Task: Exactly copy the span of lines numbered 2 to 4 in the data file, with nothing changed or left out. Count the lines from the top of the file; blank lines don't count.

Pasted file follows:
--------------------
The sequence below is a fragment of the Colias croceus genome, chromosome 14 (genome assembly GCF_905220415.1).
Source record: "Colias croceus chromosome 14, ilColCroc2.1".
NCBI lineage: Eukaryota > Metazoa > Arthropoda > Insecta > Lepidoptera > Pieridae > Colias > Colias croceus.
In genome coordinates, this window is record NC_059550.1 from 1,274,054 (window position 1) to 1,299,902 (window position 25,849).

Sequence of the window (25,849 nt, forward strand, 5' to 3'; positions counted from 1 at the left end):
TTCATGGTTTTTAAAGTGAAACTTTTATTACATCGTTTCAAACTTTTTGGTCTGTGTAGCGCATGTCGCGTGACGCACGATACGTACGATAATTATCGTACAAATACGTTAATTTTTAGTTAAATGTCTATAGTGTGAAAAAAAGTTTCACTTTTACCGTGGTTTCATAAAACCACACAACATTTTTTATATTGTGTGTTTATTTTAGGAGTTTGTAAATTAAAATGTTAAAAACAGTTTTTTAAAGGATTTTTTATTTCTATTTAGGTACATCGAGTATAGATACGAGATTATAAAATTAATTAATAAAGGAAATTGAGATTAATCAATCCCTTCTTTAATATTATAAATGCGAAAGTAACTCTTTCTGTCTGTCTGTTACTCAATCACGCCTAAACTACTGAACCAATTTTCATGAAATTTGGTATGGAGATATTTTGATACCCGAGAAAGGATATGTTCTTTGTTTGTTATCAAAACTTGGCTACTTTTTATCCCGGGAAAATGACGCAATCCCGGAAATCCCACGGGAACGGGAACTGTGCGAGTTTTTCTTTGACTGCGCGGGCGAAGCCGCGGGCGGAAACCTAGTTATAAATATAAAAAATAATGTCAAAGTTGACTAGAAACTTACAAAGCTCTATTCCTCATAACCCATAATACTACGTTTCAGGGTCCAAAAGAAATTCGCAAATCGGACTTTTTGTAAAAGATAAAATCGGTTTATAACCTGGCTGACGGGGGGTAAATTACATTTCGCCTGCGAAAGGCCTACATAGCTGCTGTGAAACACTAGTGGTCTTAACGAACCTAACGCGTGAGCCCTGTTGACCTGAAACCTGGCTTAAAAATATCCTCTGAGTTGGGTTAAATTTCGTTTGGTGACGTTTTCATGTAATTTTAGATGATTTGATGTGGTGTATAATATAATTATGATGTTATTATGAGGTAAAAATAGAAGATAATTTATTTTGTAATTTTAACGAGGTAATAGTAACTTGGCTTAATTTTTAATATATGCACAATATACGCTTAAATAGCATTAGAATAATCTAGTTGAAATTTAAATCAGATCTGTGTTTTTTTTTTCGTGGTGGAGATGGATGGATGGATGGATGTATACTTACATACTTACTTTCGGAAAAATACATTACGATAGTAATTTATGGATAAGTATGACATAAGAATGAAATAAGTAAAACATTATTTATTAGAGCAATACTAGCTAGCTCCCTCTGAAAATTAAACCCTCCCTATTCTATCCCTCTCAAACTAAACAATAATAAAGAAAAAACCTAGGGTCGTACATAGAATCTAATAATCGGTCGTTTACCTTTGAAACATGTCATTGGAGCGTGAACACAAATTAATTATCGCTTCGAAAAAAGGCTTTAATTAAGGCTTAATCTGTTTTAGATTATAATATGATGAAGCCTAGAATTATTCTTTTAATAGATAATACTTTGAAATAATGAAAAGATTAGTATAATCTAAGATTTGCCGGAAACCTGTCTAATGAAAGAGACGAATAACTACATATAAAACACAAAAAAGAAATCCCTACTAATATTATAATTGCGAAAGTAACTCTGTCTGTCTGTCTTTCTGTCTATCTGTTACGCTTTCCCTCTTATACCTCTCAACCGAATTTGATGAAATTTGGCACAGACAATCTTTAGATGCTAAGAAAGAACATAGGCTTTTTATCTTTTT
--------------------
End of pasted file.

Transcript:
Source record: "Colias croceus chromosome 14, ilColCroc2.1".
NCBI lineage: Eukaryota > Metazoa > Arthropoda > Insecta > Lepidoptera > Pieridae > Colias > Colias croceus.
In genome coordinates, this window is record NC_059550.1 from 1,274,054 (window position 1) to 1,299,902 (window position 25,849).